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Man Finds First-Edition Superman Comic Hidden in His Wall

A man finds a copy of "the most important comic book in the history of comic books" stuffed in the wall of his new fixer-upper

smithsonian.com

June 1938 saw the first appearance of Superman, the tights-wearing superhero invented by artist Joe Shuster and writer Jerry Siegel in the first edition of an anthology—Action Comics #1. That comic, published by a company that went on to become DC Comics, is “the most important comic book in the history of comic books,” says Comic Connect, a website for comic book collectors.

Though the comic was a huge hit right from the get go, it’s clear that not everyone saw it that way. In Minnesota, says UPI, a man recently found a copy of the comic stuffed in the walls of his house. It was being used as insulation.

Superman’s appearance in Action Comics #1, says Comic Connect, “is the introduction of the archetype of all other heroes to come.”

The creation of two struggling sci-fi fans from the Rust Belt, the Man of Steel became an instant icon to depression-era readers, and easily transformed into an icon of American spirit and spunk during the brutal days of WWII. Since then, he has lasted as both a beloved character and a symbol of modern hope and vigor, making this first appearance not just a piece of comics’ history, but of American history as well.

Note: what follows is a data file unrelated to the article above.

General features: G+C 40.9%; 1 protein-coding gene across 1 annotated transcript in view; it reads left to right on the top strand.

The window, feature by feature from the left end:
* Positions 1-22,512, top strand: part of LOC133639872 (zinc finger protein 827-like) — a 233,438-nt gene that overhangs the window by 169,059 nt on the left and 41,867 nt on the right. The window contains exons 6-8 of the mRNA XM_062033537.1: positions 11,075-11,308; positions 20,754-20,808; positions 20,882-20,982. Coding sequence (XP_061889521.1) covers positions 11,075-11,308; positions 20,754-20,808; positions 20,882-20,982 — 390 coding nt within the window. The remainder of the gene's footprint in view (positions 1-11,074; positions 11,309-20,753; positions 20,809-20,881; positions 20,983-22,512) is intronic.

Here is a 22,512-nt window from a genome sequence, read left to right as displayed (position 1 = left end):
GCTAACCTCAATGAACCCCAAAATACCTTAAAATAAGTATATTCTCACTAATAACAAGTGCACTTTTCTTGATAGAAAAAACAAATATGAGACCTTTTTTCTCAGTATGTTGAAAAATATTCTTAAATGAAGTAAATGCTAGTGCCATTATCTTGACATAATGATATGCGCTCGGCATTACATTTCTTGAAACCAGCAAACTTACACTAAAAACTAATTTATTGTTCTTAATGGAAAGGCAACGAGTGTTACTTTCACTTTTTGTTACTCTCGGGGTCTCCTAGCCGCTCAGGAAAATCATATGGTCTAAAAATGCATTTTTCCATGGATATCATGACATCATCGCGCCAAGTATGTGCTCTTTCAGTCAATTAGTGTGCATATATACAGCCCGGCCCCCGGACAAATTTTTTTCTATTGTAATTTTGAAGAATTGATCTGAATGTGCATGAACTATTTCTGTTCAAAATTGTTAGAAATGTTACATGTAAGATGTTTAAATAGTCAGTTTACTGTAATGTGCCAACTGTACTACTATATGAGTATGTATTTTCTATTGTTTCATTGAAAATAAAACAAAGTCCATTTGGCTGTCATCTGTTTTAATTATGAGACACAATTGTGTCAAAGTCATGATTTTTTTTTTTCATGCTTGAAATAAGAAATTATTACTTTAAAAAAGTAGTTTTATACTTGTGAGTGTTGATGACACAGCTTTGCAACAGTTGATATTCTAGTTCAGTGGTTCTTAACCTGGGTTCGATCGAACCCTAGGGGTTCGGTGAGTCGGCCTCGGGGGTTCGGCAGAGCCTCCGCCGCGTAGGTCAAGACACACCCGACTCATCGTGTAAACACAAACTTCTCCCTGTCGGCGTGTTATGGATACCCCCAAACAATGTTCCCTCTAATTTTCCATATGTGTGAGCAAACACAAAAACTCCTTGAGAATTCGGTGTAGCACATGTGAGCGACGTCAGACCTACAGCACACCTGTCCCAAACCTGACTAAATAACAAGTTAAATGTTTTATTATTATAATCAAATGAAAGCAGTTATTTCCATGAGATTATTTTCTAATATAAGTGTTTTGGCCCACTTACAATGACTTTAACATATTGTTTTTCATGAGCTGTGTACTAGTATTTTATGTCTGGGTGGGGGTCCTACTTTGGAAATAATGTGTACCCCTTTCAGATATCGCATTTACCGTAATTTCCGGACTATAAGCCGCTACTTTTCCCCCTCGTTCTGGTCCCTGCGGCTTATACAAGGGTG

David Gonzalez, the man who discovered the comic buried in his wall, has put the comic up for auction. So far, with 20 days left to go, bids have reached $127,000. Two years ago a copy of the same comic—though in far better condition—netted $2,161,000.

Gonzalez, who works as a remodeler, bought the house for $10,100 with plans to fix it up. Bidding on the Superman artifact hasn’t even ended yet, and yet the lining in the wall has already proved to be ten times more valuable than the house itself.

More from Smithsonian.com:

Superman Turns 73
Cleveland, the True Birthplace of Superman

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About Colin Schultz
Colin Schultz

Colin Schultz is a freelance science writer and editor based in Toronto, Canada. He blogs for Smart News and contributes to the American Geophysical Union. He has a B.Sc. in physical science and philosophy, and a M.A. in journalism.

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